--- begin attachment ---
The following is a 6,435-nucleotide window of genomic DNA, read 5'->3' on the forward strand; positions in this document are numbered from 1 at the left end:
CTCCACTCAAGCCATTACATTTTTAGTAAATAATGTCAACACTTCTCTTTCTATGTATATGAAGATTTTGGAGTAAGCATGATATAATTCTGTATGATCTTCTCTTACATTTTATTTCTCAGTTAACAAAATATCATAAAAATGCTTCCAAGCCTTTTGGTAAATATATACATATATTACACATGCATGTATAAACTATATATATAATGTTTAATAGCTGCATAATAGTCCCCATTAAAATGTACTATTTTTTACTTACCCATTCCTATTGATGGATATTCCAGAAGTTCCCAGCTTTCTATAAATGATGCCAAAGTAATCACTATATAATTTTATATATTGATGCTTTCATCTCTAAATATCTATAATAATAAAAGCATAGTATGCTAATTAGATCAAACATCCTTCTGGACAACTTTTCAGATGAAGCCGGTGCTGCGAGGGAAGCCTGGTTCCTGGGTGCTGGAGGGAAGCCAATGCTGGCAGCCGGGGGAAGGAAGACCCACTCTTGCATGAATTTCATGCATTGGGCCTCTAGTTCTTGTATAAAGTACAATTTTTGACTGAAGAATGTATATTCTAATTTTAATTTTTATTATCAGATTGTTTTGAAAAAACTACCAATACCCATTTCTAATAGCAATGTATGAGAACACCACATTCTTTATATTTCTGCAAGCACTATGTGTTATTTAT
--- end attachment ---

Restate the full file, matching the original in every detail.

The following is a 6,435-nucleotide window of genomic DNA, read 5'->3' on the forward strand; positions in this document are numbered from 1 at the left end:
CTCCACTCAAGCCATTACATTTTTAGTAAATAATGTCAACACTTCTCTTTCTATGTATATGAAGATTTTGGAGTAAGCATGATATAATTCTGTATGATCTTCTCTTACATTTTATTTCTCAGTTAACAAAATATCATAAAAATGCTTCCAAGCCTTTTGGTAAATATATACATATATTACACATGCATGTATAAACTATATATATAATGTTTAATAGCTGCATAATAGTCCCCATTAAAATGTACTATTTTTTACTTACCCATTCCTATTGATGGATATTCCAGAAGTTCCCAGCTTTCTATAAATGATGCCAAAGTAATCACTATATAATTTTATATATTGATGCTTTCATCTCTAAATATCTATAATAATAAAAGCATAGTATGCTAATTAGATCAAACATCCTTCTGGACAACTTTTCAGATGAAGCCGGTGCTGCGAGGGAAGCCTGGTTCCTGGGTGCTGGAGGGAAGCCAATGCTGGCAGCCGGGGGAAGGAAGACCCACTCTTGCATGAATTTCATGCATTGGGCCTCTAGTTCTTGTATAAAGTACAATTTTTGACTGAAGAATGTATATTCTAATTTTAATTTTTATTATCAGATTGTTTTGAAAAAACTACCAATACCCATTTCTAATAGCAATGTATGAGAACACCACATTCTTTATATTTCTGCAAGCACTATGTGTTATTTAT